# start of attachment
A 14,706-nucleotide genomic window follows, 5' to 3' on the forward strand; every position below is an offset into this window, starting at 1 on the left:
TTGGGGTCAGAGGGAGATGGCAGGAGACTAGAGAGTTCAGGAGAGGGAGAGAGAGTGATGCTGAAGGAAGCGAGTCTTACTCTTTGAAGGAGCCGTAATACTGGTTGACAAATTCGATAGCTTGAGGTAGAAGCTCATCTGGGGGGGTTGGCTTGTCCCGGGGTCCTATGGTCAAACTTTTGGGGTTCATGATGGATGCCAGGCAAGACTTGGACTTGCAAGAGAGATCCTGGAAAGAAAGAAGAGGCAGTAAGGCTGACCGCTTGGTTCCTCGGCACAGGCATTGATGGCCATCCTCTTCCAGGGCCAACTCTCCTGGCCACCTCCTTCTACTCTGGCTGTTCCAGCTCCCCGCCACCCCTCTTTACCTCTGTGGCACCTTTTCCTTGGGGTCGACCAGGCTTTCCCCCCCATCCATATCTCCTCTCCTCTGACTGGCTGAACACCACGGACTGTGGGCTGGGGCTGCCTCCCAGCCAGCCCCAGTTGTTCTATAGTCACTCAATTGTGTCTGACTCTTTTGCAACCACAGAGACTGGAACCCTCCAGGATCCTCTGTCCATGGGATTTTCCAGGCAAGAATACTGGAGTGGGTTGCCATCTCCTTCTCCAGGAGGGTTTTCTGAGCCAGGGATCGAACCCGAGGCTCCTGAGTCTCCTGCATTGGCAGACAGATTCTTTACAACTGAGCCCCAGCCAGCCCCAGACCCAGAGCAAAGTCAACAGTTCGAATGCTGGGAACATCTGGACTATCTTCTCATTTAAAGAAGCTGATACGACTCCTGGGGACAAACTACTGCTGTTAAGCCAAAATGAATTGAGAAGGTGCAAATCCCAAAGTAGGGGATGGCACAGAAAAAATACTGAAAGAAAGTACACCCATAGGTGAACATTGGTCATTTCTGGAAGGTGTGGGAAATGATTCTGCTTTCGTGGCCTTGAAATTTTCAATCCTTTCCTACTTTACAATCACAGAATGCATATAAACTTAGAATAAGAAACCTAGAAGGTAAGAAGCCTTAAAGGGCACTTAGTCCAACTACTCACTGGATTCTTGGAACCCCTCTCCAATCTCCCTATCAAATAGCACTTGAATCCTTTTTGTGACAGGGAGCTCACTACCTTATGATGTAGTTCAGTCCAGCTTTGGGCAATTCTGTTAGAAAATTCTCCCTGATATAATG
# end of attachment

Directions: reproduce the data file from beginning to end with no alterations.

A 14,706-nucleotide genomic window follows, 5' to 3' on the forward strand; every position below is an offset into this window, starting at 1 on the left:
TTGGGGTCAGAGGGAGATGGCAGGAGACTAGAGAGTTCAGGAGAGGGAGAGAGAGTGATGCTGAAGGAAGCGAGTCTTACTCTTTGAAGGAGCCGTAATACTGGTTGACAAATTCGATAGCTTGAGGTAGAAGCTCATCTGGGGGGGTTGGCTTGTCCCGGGGTCCTATGGTCAAACTTTTGGGGTTCATGATGGATGCCAGGCAAGACTTGGACTTGCAAGAGAGATCCTGGAAAGAAAGAAGAGGCAGTAAGGCTGACCGCTTGGTTCCTCGGCACAGGCATTGATGGCCATCCTCTTCCAGGGCCAACTCTCCTGGCCACCTCCTTCTACTCTGGCTGTTCCAGCTCCCCGCCACCCCTCTTTACCTCTGTGGCACCTTTTCCTTGGGGTCGACCAGGCTTTCCCCCCCATCCATATCTCCTCTCCTCTGACTGGCTGAACACCACGGACTGTGGGCTGGGGCTGCCTCCCAGCCAGCCCCAGTTGTTCTATAGTCACTCAATTGTGTCTGACTCTTTTGCAACCACAGAGACTGGAACCCTCCAGGATCCTCTGTCCATGGGATTTTCCAGGCAAGAATACTGGAGTGGGTTGCCATCTCCTTCTCCAGGAGGGTTTTCTGAGCCAGGGATCGAACCCGAGGCTCCTGAGTCTCCTGCATTGGCAGACAGATTCTTTACAACTGAGCCCCAGCCAGCCCCAGACCCAGAGCAAAGTCAACAGTTCGAATGCTGGGAACATCTGGACTATCTTCTCATTTAAAGAAGCTGATACGACTCCTGGGGACAAACTACTGCTGTTAAGCCAAAATGAATTGAGAAGGTGCAAATCCCAAAGTAGGGGATGGCACAGAAAAAATACTGAAAGAAAGTACACCCATAGGTGAACATTGGTCATTTCTGGAAGGTGTGGGAAATGATTCTGCTTTCGTGGCCTTGAAATTTTCAATCCTTTCCTACTTTACAATCACAGAATGCATATAAACTTAGAATAAGAAACCTAGAAGGTAAGAAGCCTTAAAGGGCACTTAGTCCAACTACTCACTGGATTCTTGGAACCCCTCTCCAATCTCCCTATCAAATAGCACTTGAATCCTTTTTGTGACAGGGAGCTCACTACCTTATGATGTAGTTCAGTCCAGCTTTGGGCAATTCTGTTAGAAAATTCTCCCTGATATAATG